I became fascinated with how we can convey the wide-ranging nature of historical textuality — issues that apply just as strongly in such other humanities disciplines as literature or theology. For me the excitement of digital technology has always been the way in which it offers the potential for closer contact with the contents of libraries, archives and museums, and to generate new forms of scholarly discourse which are not merely words but incorporate directly those objects around which so much humanities discussion revolves. To me, that is at the heart of what we now call the digital humanities — the exploitation of the potential of the computer to offer transformative modes of engagement with the primary materials of humanities discourse.

The creation of such new forms of humanities discourse must involve more than a website which contains a transcription of the text with a few images. Dialogue with artists and designers is essential in articulating fresh perspectives on our engagement with historical and other material. While I was working at King’s College London, I particularly valued conversation with the artist Michael Takeo Magruder, much of whose work uses historical documentation to explore issues of memory and identity. A good example is Insurance.AES256 which used Wikileaks material to reflect on issues of information freedom and secrecy in today’s ever-shifting media landscape.

Another artist whose work it seems to me offers an intriguing perspective on historical data is Fabio Antinori. This work called Data Flags was exhibited at the V&A last year, and uses data from Lehmann Brothers to reflect on the nature of corporate bankruptcy and failure. When touched, the artwork tells the story of the company, by singing the last 10 years of daily financial data to the audience.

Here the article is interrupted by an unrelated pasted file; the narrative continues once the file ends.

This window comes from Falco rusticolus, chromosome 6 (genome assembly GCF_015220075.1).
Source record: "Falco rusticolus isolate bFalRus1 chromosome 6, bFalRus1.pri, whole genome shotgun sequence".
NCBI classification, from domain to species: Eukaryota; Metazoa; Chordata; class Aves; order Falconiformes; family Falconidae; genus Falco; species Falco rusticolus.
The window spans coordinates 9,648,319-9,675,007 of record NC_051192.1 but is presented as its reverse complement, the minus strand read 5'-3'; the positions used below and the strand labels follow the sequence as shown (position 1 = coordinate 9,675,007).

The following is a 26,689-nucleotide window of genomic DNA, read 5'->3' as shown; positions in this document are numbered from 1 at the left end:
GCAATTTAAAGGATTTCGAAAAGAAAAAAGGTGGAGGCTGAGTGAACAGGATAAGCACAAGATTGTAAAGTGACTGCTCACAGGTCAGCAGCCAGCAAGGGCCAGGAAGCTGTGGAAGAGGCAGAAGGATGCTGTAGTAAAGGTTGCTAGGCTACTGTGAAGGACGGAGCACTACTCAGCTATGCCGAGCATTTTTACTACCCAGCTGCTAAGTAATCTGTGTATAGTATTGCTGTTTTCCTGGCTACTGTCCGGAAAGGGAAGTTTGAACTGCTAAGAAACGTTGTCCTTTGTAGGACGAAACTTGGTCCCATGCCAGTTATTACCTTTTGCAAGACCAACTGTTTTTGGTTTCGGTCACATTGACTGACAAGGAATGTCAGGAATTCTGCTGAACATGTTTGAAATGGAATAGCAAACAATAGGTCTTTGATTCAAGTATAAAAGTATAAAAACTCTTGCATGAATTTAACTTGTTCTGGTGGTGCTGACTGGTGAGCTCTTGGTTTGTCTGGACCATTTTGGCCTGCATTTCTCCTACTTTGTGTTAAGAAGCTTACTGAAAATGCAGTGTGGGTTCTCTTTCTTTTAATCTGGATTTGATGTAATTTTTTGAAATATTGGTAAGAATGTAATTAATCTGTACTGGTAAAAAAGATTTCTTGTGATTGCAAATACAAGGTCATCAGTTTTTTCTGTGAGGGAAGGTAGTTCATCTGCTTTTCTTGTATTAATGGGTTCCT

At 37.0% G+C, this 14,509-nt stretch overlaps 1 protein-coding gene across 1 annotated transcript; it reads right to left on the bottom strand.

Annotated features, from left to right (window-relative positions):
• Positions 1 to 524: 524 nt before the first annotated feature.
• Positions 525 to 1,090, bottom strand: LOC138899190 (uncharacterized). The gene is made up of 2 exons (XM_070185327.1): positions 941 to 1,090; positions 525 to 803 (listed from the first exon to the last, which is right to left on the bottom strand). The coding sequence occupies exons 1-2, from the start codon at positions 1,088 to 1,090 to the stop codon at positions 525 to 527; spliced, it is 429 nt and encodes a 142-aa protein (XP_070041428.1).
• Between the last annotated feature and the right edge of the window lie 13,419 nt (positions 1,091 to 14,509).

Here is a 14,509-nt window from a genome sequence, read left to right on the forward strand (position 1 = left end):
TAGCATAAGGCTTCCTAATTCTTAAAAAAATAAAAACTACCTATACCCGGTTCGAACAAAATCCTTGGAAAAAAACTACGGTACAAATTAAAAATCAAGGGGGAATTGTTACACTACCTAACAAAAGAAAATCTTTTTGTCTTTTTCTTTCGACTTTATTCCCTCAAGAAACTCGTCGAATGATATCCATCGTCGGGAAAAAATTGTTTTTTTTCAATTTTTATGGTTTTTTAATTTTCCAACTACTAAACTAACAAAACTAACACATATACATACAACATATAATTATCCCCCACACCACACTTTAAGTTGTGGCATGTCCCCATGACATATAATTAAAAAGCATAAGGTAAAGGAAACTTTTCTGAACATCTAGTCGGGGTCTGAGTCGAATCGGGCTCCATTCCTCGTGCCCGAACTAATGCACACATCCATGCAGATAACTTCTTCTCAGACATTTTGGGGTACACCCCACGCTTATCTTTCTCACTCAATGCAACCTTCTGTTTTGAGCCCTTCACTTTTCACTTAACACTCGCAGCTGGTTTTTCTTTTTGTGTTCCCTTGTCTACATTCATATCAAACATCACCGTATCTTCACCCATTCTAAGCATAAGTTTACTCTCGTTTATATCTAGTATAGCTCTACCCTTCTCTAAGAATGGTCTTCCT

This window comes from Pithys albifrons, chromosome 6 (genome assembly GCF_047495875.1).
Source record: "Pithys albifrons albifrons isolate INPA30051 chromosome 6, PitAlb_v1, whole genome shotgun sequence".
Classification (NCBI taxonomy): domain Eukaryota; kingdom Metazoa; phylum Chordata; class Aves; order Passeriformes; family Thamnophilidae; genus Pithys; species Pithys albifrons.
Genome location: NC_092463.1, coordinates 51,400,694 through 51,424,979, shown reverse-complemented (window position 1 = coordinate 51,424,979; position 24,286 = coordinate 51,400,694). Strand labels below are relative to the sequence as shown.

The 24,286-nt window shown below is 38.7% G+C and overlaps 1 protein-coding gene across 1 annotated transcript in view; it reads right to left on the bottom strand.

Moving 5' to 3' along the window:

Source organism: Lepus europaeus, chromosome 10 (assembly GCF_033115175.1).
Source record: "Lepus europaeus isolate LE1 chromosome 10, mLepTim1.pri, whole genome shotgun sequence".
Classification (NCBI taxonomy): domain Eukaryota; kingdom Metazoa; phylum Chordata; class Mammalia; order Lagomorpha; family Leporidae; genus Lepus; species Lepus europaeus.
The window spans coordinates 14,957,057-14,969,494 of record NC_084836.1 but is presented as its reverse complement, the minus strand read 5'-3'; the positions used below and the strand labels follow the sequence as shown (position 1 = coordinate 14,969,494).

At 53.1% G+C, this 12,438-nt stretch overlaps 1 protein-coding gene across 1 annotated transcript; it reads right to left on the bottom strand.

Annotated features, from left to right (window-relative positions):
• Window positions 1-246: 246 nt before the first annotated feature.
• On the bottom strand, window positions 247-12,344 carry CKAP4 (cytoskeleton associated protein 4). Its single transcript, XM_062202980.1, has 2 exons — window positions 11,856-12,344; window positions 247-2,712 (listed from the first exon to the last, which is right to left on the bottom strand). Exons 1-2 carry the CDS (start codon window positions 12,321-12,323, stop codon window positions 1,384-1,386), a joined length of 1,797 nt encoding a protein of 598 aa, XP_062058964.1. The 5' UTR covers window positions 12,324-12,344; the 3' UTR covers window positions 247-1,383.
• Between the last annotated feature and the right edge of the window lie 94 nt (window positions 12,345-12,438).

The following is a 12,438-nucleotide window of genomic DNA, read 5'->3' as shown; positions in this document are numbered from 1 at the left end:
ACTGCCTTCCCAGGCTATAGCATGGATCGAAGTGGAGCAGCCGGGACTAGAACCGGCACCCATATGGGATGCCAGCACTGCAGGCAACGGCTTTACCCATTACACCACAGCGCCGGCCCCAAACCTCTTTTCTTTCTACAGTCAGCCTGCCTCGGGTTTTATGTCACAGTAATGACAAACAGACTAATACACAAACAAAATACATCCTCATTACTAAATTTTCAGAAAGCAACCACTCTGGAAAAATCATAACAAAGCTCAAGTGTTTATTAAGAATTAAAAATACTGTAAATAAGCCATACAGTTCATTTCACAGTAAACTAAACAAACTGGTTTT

In this work, Fabio makes use of conductive ink and to me, as somebody who has worked with medieval manuscripts, that is fascinating. We think of ink as a supremely analogue technology, but when it becomes the means of turning paper into circuits, manuscripts can suddenly become digital. For me, that shift in the boundaries has fascinating implications.

In thinking about this shifting materiality, I have learnt a great deal from the work of Eduardo Kac, who has pioneered media art and poetry across media ranging from minitel and fax to conductive ink and bioart over very many years. Kac’s Lagoglyph Sound System for example explores the relationship between ink, touch, sound and writing, raising questions about the interrelationship between these different text technologies.

Steve Benford’s project the Carolan Guitar uses aesthetic codes to incorporate within a guitar a history of its performance. Could we imagine medieval manuscripts themselves incorporating, through chips or codes in their binding, a comprehensive record of their use, interpretation and history? At that point, the boundary between primary object, publication and interpretation starts to be fundamentally restated.

But I will end on a dystopian note. These possibilities are all there, and it was this restating of the position of primary materials in scholarly discourse that first attracted to me to digital humanities. But this isn’t happening. Our scholarly ecosystem becomes more boring and unexciting by the day. Instead of scholarly debate which directly engages with and incorporates manuscripts, documents and objects, we have pdfs of journal articles — words, words and nothing but words. E book publications are the crudest of html implementations. Libraries prevent you saving images from their web site.

In many ways, the scholarly environment for an undergraduate today is less media rich than it was forty years ago. Many of the text books I used as an undergraduate were published by the RCA’s industry partner, Thames and Hudson, and explored the potential of new printing methods to produce text books packed with illustrations. We need to recapture some of that enthusiasm to explore the potential of new technology to provide objects which will inspire the next generation of students, in the way that the pdf of a journal article never will.



Andrew Prescott
Digital Riffs

Digital humanities enthusiast at University of Glasgow. AHRC Digital Transformations fellow. Writes on manuscripts and history. Tweets in personal capacity.